No Bones About It…

…there are some interesting things happening over at Three Chairs Publishing!

COMING THIS FALL!
Evidence of Flossing: What We Leave Behind
Poetry & Photography by Jen Payne

EXHIBIT: Where the Whole Universe Dwells
Preview images from our upcoming book at this exhibit presented by the Arts Council of Greater New Haven at Perspectives…The Gallery at Whitney Center in Hamden, CT through August 27.

POETRY READING: Guilford Poets Guild
Enjoy poems by GPG members Nan Meneely and Jen Payne on Thursday, September 14, 6:30 p.m. at the Guilford Free Library, Guilford, CT.

BOOK LAUNCH: Evidence of Flossing: What We Leave Behind
Watch for details about the special book launch event, scheduled for October 14 & October 15 at the Martha Link Walsh Gallery in Branford, CT.

Watch for more details on our the Three Chairs Publishing website page, coming soon!

If you would like to be on our postcard/invitation mailing list, please email us your mailing address today!

Evidence: Monarch Butterfly

According to scientists, the North American continent’s Monarch Butterfly (Danaus plexippus) population has declined by more than 80 percent from its average during the past two decades — and by more than 90 percent from its peak of nearly one billion butterflies in the mid-1990s. (National Wildlife Federation, “Battle for Butterflies, The fight to bring back North America’s dwindling migratory monarchs,” by Laura Tangley.)

Photo ©2017 Jen Payne, from the upcoming book Evidence of Flossing: What We Leave Behind.

Evidence: Great Spangled Fritillary

The Great Spangled Fritillary (Speyeria cybele) prefers violets, near which they lay their eggs each spring. They sleep through the winter and will only awaken in the spring at the same time as violet plants begin to grow. It is feared that global warming may disrupt this synchronization; this would prove catastrophic to fritillary caterpillars. (“Fritillary: A Pretty Butterfly and a Good Pollinator,” By Beatriz Moisset, U.S. Department of Agriculture)

Photo ©2017 Jen Payne, from the upcoming book Evidence of Flossing: What We Leave Behind.

Greener Grass

glass-enclosed vestibule
the woman behind the counter
a dozen customers seated

The author paints a portrait
of the me I did not become
there in black and white

there seemed to be a connection
you knew they all knew one another

and me
wondering:
what if I remained?

Worked my shifts.
Married the cowboy.
Had the kids.
Lived that life.

Would it have been
the better or the worse?

Would I?

My finger dogears the page,
as if to say I was here
or remember this
the alternate ending

blurred and obscured
I was drawn to it as if to a dream.

Poem ©2016, Jen Payne, inspired by “A Great Good Place” from A Cape Cod Notebook by Robert Finch.

Evidence: Start of Spring

“Start of Spring” is one of 14 climate change indicators. It tracks the start of spring for each year, using model estimations of when enough heat has accumulated to initiate growth (leafing and flowering) in temperature-sensitive plants. Observed changes in the start of spring reflect the overall warming trend in the climate system. (U.S. Global Change Research Program)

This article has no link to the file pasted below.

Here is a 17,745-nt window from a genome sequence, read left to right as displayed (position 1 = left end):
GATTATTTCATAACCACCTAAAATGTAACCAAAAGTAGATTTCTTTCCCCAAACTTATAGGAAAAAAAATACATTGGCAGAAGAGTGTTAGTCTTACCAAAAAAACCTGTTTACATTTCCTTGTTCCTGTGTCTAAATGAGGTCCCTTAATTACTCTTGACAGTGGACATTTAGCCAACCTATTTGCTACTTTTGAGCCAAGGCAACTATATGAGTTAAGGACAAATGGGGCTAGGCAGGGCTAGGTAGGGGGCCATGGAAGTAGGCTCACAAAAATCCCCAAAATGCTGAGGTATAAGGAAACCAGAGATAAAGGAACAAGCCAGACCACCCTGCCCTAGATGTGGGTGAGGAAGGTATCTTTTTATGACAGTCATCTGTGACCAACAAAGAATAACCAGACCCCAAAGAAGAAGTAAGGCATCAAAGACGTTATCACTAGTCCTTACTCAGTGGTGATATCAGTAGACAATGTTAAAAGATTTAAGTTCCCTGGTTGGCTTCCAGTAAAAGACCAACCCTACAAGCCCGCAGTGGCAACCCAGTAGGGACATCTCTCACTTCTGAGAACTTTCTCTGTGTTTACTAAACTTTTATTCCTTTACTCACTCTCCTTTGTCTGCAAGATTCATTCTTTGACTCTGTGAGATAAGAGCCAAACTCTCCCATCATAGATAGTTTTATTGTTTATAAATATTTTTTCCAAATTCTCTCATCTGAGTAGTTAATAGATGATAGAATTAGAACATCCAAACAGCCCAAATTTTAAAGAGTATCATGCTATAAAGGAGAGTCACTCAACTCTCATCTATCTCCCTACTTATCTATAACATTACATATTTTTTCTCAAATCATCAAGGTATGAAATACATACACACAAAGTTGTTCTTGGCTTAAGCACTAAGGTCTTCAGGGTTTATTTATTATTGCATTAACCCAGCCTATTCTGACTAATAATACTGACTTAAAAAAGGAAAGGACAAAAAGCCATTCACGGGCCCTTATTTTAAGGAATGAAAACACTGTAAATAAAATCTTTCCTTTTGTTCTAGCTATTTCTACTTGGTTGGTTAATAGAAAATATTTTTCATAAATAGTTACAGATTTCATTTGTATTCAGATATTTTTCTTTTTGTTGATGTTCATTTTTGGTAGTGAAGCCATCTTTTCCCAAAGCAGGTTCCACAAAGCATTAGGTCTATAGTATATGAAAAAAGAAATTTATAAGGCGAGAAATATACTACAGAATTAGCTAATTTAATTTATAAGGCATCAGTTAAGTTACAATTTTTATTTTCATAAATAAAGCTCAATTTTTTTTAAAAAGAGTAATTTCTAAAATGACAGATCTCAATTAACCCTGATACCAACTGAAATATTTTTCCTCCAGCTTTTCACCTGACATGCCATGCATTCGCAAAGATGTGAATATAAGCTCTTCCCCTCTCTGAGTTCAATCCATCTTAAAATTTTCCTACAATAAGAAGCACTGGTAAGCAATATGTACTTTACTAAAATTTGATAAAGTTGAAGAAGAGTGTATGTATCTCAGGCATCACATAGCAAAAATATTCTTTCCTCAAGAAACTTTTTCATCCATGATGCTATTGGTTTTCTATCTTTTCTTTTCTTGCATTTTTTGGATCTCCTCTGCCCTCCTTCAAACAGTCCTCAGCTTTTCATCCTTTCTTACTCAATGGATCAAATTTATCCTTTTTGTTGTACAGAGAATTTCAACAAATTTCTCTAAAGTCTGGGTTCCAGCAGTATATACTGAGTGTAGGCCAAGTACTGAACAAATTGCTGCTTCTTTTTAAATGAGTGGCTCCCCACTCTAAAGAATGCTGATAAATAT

Photo ©2017 Jen Payne, from the upcoming book Evidence of Flossing: What We Leave Behind.

Microcosm

The spider had a curious look

not curious as in odd,

but curious, inquisitive, intrigued.

I saw him from the corner of my eye

watching me, then rummaging

through a pile of paper,

back again for a second look,

peering as if to say Who Are YOU?

(or WHAT I suppose)

Perhaps the same look of WHAT?

the fish had as it soared over the pond

yesterday afternoon…

Who are YOU? to the osprey,

and WHEN did I learn to fly?

Poem ©2017, Jen Payne. Image: Microcosm, Remedios Varo

Don’t Miss Where the Whole Universe Dwells!

The Arts Council of Greater New Haven presents Where the Whole Universe Dwells at Perspectives…The Gallery at Whitney Center. Where the Whole Universe Dwells brings together five artists who balance between tangible and intangible through an innate understanding of smallness within a vast universe and the relationship between infinitesimal and cosmic.

The Arts Council will host an opening reception on Saturday, May 20 from 3 to 5 p.m. The reception will feature artists talks at 2 p.m.

The exhibition, curated by Debbie Hesse, will be on view to the public through Aug. 27, 2017, at the gallery located at 200 Leeder Hill Dr., Hamden, Tuesdays and Thursdays, 4-7 p.m., and Saturdays, 1-4 p.m. The exhibit is free and open to the public.

ABOUT THE ARTISTS

Jennifer Davies (Branford) uses papermaking to create her own intuitive forms that suggest cracked rock walls, delicate spider webs and the phases of the moon. By twisting, turning, dyeing, and stretching paper to explore its inherent properties, she creates a strong sense of physicality presence with resulting works that suggest aerial map views or the earth’s surface.

Nancy Eisenfeld (North Haven) looks at cycles of decay and resiliency using colors that correspond to the four elements of nature in her painted abstract washes.

Anne Doris-Eisner (Woodbridge) creates commanding black and white charcoal portraits of trees that juxtapose extreme attention to detail yet achieves a gestalt, creating a sense that the trees connect everything in life.

Peter Konsterlie’s (Bridgeport) paintings are both gestural and analytic, blurring boundaries between line, color and pattern to form pulsating spaces that suggest fantastical, unchartered territories that are simultaneously minute and vast.

Jen Payne (Branford) is a writer and photographer whose photographs in the show juxtapose plastic remains on the natural and human-made landscape.

For more information about Where the Whole Universe Dwells and Perspectives… The Gallery at Whitney Center email communications@newhavenarts.org or call (203) 772-2788.

IMAGE: Flosser with Paperclip at ATM, June 2016, ©Jen Payne. See also: Gallery Show and Sneak Peek